“The winners of the game will be those who know the most, know it first, and are the quickest to turn knowledge into intelligence.”
ó Robert E. Flynn, Former Chairman and CEO Nutrasweet Co.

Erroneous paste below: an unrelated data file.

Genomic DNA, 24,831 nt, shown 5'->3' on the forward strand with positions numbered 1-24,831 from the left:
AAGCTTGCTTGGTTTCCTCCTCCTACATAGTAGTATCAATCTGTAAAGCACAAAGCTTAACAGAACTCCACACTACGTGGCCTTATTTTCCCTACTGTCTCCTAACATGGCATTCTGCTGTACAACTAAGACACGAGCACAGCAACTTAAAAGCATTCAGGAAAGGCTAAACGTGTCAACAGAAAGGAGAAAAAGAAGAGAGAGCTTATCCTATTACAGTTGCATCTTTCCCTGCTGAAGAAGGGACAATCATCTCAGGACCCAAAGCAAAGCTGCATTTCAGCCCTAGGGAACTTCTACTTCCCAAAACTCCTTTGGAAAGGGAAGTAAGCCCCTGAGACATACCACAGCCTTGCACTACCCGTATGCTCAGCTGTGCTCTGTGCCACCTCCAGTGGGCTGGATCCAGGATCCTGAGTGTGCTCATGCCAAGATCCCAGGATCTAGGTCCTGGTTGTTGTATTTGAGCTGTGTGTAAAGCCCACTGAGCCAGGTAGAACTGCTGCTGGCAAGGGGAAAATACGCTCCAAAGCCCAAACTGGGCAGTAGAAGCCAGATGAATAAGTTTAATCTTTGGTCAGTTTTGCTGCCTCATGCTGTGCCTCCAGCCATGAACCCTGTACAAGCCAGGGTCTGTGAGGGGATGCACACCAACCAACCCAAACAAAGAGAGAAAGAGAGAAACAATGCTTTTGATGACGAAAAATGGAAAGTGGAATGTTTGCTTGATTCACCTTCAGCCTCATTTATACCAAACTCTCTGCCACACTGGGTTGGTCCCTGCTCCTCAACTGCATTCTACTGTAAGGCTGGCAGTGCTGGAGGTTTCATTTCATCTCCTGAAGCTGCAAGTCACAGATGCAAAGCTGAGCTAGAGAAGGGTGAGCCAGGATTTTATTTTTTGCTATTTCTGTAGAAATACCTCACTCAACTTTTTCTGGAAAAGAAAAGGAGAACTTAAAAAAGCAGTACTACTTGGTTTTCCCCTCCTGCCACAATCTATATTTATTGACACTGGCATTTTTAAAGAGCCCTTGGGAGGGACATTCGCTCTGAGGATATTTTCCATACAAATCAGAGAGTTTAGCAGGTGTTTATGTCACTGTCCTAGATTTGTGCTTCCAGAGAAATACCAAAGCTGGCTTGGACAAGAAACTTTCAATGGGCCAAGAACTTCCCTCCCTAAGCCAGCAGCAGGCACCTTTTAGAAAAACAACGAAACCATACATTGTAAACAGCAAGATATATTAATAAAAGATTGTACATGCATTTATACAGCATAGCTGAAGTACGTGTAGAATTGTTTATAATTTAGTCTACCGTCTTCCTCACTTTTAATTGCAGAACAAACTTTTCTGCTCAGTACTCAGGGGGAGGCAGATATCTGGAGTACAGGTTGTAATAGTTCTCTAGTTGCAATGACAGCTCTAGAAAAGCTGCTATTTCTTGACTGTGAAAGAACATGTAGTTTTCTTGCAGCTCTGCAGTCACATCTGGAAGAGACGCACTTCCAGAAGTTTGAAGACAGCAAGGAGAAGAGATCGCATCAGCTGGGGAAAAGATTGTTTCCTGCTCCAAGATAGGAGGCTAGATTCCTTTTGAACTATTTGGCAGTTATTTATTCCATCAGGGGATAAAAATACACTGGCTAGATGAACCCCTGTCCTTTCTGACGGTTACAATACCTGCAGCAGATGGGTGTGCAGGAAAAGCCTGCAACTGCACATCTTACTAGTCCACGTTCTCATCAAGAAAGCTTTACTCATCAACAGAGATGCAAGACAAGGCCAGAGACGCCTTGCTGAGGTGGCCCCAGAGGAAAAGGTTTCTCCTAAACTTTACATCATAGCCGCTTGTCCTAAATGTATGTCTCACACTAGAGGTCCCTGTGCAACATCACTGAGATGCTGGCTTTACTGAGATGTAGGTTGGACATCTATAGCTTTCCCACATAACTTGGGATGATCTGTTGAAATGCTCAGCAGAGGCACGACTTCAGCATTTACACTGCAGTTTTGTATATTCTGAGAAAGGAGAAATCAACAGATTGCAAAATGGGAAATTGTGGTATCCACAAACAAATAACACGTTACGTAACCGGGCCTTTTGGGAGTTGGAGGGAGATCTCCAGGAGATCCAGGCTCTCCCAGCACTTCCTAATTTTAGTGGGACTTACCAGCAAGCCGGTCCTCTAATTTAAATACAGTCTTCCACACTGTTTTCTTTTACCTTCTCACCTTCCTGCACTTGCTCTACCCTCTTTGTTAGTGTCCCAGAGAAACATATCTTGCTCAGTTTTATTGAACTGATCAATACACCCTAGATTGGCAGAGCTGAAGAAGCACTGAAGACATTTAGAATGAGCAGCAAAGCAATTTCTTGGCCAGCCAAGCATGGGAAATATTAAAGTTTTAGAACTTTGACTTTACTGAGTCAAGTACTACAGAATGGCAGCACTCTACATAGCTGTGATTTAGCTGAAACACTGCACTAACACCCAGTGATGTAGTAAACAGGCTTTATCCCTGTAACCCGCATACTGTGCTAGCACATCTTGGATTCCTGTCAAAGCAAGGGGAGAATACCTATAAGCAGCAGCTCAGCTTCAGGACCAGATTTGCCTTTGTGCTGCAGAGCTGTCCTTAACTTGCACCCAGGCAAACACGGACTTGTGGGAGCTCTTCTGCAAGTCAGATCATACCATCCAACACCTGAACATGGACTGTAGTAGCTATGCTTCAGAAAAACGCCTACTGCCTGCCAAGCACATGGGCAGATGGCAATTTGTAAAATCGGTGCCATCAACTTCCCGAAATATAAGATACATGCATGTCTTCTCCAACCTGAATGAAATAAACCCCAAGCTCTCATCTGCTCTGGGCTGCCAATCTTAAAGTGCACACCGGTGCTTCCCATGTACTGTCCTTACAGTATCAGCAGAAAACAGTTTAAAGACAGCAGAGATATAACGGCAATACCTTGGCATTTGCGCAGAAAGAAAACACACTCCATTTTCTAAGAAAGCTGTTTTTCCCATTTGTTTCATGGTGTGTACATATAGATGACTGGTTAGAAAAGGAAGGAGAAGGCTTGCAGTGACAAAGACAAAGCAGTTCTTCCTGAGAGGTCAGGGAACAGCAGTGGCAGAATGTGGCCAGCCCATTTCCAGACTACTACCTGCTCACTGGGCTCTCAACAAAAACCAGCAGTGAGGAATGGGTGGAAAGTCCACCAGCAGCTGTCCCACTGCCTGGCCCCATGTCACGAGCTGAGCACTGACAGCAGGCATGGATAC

We all agree that the answer to HR becoming more strategic and a more integral part of decision-making processes includes activities such as metrics, planning, and additional education. One other change that must be part of this transformation is for HR to demonstrate a formal understanding of the competition. This formal understanding includes collecting, analyzing, and communicating competitive intelligence (CI) that is gathered from the HR vantage point. CI is passing over your desk, through your email, and within your conversations. All you need to do is understand what to look for, how it can benefit HR, why it is needed now, and what steps to take to have an impact. Simply put, HR has access to competitive information that other functions do not. With this knowledge, HR can be a strategic force within any organization. CI Defined Competitive intelligence is not espionage or some other covert activity reserved only for international men of mystery. According to SCIP.org, competitive intelligence is simply “a systematic and ethical program for gathering and analyzing information about your competitor’s activities and general business trends to further your own company’s goals.” World-class CI involves having a consistent process for data collection, data analysis and the communication of findings tailored to the people who make decisions. An effective CI program can tell you how you are doing against your competition in the areas of people, process, and technology. This is something that other “strategic” business functions within your organization likely already understand. HR and Competition Even though most HR organizations operate in an extremely competitive environment, they lack any formal CI process. When success often depends on beating your competition head-to-head ó and a single “win” can have as much impact on an organization as closing a major sale ó HR professionals need to demonstrate a competitive advantage through collecting, analyzing, and communicating CI. In contrast, the most successful sales and marketing departments have robust CI capabilities which allow them to develop strategies that result in very high levels of measurable success. As HR evolves, it needs to be equally as aggressive when it comes to the competition. Incorporating CI is a key to showing HR understands (and means) business. HR organizations that incorporate CI capabilities will be more credible, add more value to their organization, and will be more competitive as the economy improves and the battle for the best talent heats up. 8 ways HR Can Benefit From CI Here are eight ways your HR function can benefit from incorporating competitive intelligence into its business practices. Competitive intelligence practices will help you: